I’m going to have to work really hard not to ramble on here because I’m currently blinded by my love for Mango and may have trouble shutting up about it. To put it concisely, Mango is awesome. The only issue I have with the platform, in fact, is a lack of apps. When testing a phone, I can’t help but measure it against my iPhone. So with each review, I try to see if I can do everything I would do on my iPhone with the tester. Getting the apps I wanted was where Mango, and thus the Focus Flash, failed most.
Everything else about Mango left me pleased. Unified messaging is simply glorious, and is actually something I now wish for on my iPhone. Whether your chatting it up on Facebook, over texts, or some other messaging platform, Mango pulls it all into one thread based on the person you’re talking to. If you want to switch over to another platform, simply tap the switch icon within the thread and choose the platform you’d like to message on.
I also really enjoyed Mango’s social networking integration on the whole. Mango pulls all of your accounts together in a unified “People” hub, where you can create specific groups for however you tend to categorize your relationships. Then there’s the “Me” tile, which lets you post and update your own social profiles, as well as check up on any notifications. Both the “Me” tile and the “People” tile offer up a “What’s New” page with a streaming flow of what’s happening on your Twitter, Facebook, Windows Live, etc.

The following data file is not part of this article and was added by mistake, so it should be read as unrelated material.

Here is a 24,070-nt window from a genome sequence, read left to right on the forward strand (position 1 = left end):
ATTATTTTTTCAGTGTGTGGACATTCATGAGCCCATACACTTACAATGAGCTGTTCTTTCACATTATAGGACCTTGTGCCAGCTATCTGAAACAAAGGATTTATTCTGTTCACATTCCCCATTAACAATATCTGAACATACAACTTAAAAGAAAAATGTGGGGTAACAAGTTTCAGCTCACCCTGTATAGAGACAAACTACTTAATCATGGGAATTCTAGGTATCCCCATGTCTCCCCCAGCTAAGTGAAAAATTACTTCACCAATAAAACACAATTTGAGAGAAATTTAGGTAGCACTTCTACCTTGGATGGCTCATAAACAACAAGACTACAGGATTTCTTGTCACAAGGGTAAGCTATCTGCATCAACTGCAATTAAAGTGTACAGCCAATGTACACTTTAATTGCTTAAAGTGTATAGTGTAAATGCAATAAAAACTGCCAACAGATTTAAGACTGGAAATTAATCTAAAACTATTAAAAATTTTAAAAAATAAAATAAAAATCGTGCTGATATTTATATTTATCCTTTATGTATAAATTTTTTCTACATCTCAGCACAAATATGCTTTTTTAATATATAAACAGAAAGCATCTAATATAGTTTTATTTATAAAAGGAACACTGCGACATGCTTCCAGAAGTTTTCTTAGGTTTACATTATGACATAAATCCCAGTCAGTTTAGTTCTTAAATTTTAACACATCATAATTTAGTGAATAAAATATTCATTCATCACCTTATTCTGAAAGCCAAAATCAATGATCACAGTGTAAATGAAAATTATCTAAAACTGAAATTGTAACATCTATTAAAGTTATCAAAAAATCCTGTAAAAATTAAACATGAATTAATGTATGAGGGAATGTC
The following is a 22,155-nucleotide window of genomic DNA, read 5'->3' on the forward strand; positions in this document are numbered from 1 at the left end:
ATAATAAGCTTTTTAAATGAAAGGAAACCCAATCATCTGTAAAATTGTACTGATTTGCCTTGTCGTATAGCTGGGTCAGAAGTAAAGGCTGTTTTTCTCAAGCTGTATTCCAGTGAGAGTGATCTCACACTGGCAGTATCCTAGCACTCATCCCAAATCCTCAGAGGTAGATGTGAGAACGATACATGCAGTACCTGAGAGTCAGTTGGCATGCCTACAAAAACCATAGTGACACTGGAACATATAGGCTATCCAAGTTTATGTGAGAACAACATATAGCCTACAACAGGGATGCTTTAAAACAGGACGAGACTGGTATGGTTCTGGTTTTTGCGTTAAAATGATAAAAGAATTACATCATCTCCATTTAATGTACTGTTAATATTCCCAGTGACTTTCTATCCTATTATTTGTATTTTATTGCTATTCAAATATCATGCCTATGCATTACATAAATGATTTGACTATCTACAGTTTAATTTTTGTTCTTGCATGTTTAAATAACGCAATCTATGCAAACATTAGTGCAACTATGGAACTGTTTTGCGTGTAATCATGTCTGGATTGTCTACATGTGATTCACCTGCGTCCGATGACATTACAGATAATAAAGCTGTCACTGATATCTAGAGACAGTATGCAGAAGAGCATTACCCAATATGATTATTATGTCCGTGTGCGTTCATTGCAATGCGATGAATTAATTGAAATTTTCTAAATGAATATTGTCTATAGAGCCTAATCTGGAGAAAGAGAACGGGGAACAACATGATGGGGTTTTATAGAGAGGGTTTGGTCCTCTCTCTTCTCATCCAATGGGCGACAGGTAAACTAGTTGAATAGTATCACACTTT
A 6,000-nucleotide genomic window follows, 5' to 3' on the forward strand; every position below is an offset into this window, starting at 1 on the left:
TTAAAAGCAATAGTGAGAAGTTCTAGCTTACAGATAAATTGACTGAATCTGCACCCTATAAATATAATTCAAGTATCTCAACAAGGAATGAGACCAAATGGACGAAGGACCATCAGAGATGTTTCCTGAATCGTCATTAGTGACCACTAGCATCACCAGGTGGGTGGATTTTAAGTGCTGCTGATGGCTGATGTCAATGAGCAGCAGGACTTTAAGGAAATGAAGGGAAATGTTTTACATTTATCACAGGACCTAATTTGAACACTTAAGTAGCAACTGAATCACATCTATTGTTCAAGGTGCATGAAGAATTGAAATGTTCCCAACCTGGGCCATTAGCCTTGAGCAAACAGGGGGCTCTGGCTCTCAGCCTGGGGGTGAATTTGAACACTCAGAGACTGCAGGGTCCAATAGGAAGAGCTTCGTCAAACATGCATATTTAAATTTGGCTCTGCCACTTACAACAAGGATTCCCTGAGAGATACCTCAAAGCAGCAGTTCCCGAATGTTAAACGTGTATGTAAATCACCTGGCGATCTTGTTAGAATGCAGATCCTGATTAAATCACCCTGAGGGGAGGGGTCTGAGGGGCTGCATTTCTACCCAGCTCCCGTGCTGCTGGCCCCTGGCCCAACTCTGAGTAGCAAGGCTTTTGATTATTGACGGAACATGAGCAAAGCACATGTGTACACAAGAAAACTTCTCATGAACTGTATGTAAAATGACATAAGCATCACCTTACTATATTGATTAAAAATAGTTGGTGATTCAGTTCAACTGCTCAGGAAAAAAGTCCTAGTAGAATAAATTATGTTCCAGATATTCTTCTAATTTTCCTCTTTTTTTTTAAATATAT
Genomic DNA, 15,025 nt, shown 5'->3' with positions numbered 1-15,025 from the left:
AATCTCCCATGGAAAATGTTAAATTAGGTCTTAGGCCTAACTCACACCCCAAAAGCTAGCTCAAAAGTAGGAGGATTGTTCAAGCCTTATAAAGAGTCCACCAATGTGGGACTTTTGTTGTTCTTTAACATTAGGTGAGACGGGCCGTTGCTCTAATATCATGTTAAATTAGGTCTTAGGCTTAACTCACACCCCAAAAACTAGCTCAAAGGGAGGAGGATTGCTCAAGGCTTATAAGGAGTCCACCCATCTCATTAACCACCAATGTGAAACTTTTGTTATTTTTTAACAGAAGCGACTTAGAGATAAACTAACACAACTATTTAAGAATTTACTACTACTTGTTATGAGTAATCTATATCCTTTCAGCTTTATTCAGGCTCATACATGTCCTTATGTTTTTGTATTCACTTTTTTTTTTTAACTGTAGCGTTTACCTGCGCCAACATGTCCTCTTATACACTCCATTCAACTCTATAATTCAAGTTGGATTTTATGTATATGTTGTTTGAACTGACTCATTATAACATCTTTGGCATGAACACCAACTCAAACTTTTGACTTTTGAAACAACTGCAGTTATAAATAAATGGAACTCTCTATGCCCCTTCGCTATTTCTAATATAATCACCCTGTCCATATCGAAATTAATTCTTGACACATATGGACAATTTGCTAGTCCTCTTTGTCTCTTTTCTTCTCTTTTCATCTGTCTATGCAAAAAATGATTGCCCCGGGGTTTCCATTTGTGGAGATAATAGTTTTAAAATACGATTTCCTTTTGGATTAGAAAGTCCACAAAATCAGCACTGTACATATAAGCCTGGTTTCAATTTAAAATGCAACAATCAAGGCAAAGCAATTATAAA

As far as the user interface goes, Mango leans toward convenience above all else. In almost any situation you can pull up a board of letters, whether its cutting down your options to names that start with “A” or apps that start with “J.” There are only two pages on the home screens, one filled with customizable live tiles, and the other a list of applications and settings menus. Upon first inspection I thought this was kind of stupid, since I’m simply accustomed to five or six home screens per phone. But with Mango a streamlined home screen set up is smart. When things are so well-organized and easily digestible, there’s no reason for a handful of home screens.
Yes, Mango is playing catch-up to other platforms in a lot of areas, but it’s also ahead in terms of differentiation. Android and iOS are very different beasts, but the idea behind them is very similar. Windows Phone is just… different — it’s a look and a layout we haven’t really seen that much and it’s actually really beautiful and intuitive. It is at this point that I start to beg developers to consider the platform. With apps, I have no doubt it’ll emerge as the third mobile ecosystem.